Public have vital role to play in helping contain any outbreak.
Chief Medical Officer for Scotland Dr Catherine Calderwood has confirmed a further three patients in Scotland have tested positive for COVID-19, bringing the total number of cases to six.
The patients are currently clinically well and are receiving appropriate clinical care.
The patients are from the Forth Valley, Greater Glasgow & Clyde and Grampian areas. All three new cases are contacts of known cases.
Scotland’s Chief Medical Officer Dr Catherine Calderwood said:
“With all these cases, our thoughts are with those diagnosed and their families. Scotland is well equipped to deal with this kind of infection and we are doing everything we can to contain the virus at this stage and minimise the risk to the public.
“Clinicians are now conducting contact tracing, the process of gathering details of the places those who have tested positive visited and the people they have been in contact with.
“Close contact involves either face-to-face contact or spending more than 15 minutes within two metres of an infected person. The risk is very low in situations where someone may have passed a patient on the street or in a shop.
“Health protection teams will contact those who are at risk from the current cases – those who are not contacted are not at risk.
“We can all play our part to limit the spread of the virus by washing our hands frequently for 20 seconds as well as always carrying tissues and using them to catch coughs and sneezes, then putting the tissue in a bin, and don’t touch your face.”
The positive samples have been sent to Public Health England’s WHO designated Colindale laboratory in London for confirmatory testing.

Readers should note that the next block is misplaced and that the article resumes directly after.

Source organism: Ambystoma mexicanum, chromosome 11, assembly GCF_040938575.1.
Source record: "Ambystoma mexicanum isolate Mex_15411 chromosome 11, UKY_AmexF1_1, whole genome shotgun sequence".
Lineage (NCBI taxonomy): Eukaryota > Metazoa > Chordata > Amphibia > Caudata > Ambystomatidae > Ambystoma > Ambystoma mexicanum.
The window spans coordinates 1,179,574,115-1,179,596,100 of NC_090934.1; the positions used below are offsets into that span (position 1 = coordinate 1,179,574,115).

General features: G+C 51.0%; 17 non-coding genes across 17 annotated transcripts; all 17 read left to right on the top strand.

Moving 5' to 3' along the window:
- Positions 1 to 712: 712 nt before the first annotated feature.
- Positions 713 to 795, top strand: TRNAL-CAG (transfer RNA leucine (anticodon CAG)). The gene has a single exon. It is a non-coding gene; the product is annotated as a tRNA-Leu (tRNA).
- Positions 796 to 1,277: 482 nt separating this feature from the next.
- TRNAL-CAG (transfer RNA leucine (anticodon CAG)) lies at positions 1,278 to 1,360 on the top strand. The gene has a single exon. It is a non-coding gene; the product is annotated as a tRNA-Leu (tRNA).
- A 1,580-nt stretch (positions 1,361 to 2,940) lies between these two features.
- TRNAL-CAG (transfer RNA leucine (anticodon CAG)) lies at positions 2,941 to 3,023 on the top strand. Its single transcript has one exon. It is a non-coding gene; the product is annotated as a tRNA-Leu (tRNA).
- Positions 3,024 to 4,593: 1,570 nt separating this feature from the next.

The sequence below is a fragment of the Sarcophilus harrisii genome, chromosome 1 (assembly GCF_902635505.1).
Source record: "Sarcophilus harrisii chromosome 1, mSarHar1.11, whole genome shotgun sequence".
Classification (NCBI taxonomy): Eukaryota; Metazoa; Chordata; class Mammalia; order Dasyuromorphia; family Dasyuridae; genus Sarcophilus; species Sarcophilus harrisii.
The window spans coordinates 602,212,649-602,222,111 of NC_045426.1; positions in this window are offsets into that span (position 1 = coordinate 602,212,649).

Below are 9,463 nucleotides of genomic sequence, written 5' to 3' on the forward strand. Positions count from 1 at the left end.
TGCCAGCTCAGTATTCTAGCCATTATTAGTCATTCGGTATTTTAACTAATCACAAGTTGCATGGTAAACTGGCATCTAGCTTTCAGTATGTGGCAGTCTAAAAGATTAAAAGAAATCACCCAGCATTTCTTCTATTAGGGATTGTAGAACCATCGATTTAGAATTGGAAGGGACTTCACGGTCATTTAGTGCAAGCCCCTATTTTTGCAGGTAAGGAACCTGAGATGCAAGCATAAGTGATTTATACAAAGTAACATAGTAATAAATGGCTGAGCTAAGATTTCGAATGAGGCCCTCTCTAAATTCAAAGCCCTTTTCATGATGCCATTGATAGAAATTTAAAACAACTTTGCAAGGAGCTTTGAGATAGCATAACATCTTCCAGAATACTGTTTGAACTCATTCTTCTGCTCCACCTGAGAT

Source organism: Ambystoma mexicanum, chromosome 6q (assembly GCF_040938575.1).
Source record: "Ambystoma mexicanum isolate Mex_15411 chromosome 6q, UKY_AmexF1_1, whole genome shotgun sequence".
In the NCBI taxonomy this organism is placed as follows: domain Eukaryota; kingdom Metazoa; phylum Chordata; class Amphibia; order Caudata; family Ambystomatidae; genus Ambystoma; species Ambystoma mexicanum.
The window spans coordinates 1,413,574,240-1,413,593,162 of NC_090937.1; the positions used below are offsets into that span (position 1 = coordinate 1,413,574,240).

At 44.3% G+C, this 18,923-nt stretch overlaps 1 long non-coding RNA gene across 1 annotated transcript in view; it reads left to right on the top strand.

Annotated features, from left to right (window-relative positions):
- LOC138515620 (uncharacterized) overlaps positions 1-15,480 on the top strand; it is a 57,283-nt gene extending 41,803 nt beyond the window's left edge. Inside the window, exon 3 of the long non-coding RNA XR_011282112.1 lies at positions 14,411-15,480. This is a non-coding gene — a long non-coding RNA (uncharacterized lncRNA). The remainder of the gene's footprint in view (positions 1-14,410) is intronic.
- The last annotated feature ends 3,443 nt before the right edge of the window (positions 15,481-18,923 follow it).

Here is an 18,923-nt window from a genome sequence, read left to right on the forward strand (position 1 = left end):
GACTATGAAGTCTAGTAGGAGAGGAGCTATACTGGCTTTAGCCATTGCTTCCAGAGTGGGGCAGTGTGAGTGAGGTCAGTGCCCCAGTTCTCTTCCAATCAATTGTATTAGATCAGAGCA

Advice for travellers who have visited affected areas is available at NHS Inform.
Up-to-date information on the situation in Scotland is being published by Scottish Government.
Under the terms of International Health Regulations, high consequence infectious diseases like coronavirus (COVID-19) are reportable to the World Health Organisation (WHO).
A coronavirus is a type of virus. Typical symptoms include fever, a cough that may progress to a severe pneumonia causing shortness of breath and breathing difficulties.
Generally, coronavirus can cause more severe symptoms in people with weakened immune symptoms, older people, and those with long term conditions like diabetes, cancer and chronic lung disease.
Coronavirus (COVID-19) is a new strain of coronavirus first identified in Wuhan City, China. This is a rapidly evolving situation which is being monitored carefully.
Specific guidance on handling the coronavirus has been shared with NHS staff.
For patient confidentiality reasons we cannot give out information that would identify any patients.
There have been a total of 1043 negative test results in Scotland since the start of the outbreak.
According to Scottish and UK protocol, all patients presenting with a history and symptoms which may be suggestive of coronavirus will be isolated and appropriate infection prevention and control measures put in place.